Our only hope of creating an enabling environment for lower income households to access and create better opportunities is to open our towns and cities up to everyone.
The 600-page Report of the High Level Panel on the assessment of key legislation and the acceleration of fundamental change makes for inspirational reading.
The depth of historical and contextual understanding displayed therein, as well as its willingness to question previously held “sacred cows” like our ideas of property rights and the distortion of the role of traditional leadership in current legislation, gives the document moral authority and demands rigorous engagement.
Chapter 5 of the document deals with spatial inequality that is “a geography marked by segregation and deep inequities across space”. It looks at inequality between rural and urban areas, former Bantustans and commercial farmlands and within cities, between the core and the periphery. Every aspect deserves thorough engagement but I would like to focus on urban inequality as it pertains to unequal access to housing.
The report highlights deplorable conditions which persist to date as a consequence of spatial inequality. The way in which South African cities are spatially organised serves as a poverty trap in which poor people are confined to the periphery, yet life on the periphery reduces their chances of finding work. The country’s urban structure therefore deprives the poor of their socio-economic rights, which ultimately undermines social cohesion and equal citizenship.
One way to address these problems is through mixed income housing. This mode of housing delivery has massive potential to integrate lower income people into established neighbourhoods that can begin to address spatial inequity throughout cities.
There are several practical restraints ranging from mundane bureaucratic regulations and the fear-mongering and alarmist attitudes of developers towards mixed income housing to sincerely dismantle the geographic walls that perpetuate the status quo.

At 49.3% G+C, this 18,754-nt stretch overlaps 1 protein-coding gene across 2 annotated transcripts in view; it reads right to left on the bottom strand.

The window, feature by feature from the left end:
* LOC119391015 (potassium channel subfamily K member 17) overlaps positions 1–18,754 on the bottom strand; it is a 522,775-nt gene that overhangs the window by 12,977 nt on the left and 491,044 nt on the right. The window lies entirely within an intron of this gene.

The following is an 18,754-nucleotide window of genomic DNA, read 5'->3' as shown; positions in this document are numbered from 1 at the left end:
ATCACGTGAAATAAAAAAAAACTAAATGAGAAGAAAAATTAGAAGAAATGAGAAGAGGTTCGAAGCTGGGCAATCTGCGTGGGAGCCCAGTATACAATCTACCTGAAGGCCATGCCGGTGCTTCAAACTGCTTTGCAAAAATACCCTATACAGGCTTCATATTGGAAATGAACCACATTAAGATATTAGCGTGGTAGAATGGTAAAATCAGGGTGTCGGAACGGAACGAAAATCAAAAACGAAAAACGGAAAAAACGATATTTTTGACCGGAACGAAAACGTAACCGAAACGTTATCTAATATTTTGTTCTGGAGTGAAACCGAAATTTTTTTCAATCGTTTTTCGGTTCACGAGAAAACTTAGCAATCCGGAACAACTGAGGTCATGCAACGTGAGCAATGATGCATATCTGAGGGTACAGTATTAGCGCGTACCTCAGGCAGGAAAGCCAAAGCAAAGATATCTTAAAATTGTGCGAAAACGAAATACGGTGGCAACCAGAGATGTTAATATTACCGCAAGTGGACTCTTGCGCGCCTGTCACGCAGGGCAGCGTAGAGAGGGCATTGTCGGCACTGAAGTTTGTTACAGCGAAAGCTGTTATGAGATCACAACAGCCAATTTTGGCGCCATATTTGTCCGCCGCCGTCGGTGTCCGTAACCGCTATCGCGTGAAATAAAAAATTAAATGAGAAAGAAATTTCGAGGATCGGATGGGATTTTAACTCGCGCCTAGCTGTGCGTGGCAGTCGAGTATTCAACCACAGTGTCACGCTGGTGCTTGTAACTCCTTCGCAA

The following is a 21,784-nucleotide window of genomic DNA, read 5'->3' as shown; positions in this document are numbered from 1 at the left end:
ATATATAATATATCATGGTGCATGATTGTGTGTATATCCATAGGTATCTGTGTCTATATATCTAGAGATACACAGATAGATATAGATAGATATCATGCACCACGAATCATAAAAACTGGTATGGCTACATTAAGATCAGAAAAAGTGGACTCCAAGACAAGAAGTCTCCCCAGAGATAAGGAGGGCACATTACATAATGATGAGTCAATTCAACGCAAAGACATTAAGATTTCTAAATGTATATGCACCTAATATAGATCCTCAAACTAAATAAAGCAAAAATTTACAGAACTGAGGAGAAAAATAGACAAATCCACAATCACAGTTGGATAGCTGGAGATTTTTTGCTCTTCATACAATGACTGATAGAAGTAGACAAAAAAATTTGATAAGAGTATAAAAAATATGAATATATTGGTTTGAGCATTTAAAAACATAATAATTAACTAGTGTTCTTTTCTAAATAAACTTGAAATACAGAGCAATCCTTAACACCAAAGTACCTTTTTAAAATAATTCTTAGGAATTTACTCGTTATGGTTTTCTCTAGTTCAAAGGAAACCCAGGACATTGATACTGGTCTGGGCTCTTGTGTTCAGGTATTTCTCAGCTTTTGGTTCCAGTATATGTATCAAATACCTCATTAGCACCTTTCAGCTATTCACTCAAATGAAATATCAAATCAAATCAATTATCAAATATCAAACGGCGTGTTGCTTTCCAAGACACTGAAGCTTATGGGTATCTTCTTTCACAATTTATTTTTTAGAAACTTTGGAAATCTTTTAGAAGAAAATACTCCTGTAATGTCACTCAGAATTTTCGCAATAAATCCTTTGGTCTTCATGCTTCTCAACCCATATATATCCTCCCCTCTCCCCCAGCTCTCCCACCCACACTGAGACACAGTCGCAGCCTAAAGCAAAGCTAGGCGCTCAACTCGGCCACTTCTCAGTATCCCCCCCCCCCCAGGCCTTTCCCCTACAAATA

Those arguing that the City of Johannesburg’s proposal to compel developers to provide a minimum of 20% “low” and “low-middle” income housing units as part of broader efforts to foster urban integration in each new residential development will lead to a developer “strike” to the extent that developments will not be viable are intemperate reactions that seek to maintain urban spaces as they were during apartheid.
If developers are concerned about the financial viability of mixed-income developments, they should be part of the conversation about finding new ways of encouraging social integration in urban spaces.
It isn’t that there is no way, the problem is there is no will on the part of private developers and property owners. Under these circumstances it is the prerogative of the government to provide access to adequate housing as per Section 26 of the Constitution.
RDP housing was a start in the state’s compliance with Section 26. We know now that an inadvertent consequence of that policy has been to entrench apartheid spatial planning, and that this model has not done enough to encourage and enhance social cohesion and urban integration.
This spatial set up has led to the replacement of racial exclusion by socio-economic exclusion. Our only hope of creating an enabling environment for lower income households to access as well as create better opportunities is to open our towns and cities up to everyone.
At this time when our country is engulfed in the debate around land reform, we dare not forget that the inequality in urban spaces affects millions of South Africans.
We will need a visionary and expansive reorganising of our society in order to create the material conditions necessary to make the rainbow nation more than a theoretical, abstract and distant dream in urban spaces.
It’s time that private developers and property owners come to the party. DM
Solly Malatsi MP is DA Shadow Minister of Human Settlements
Watermelons were originally cultivated in Africa.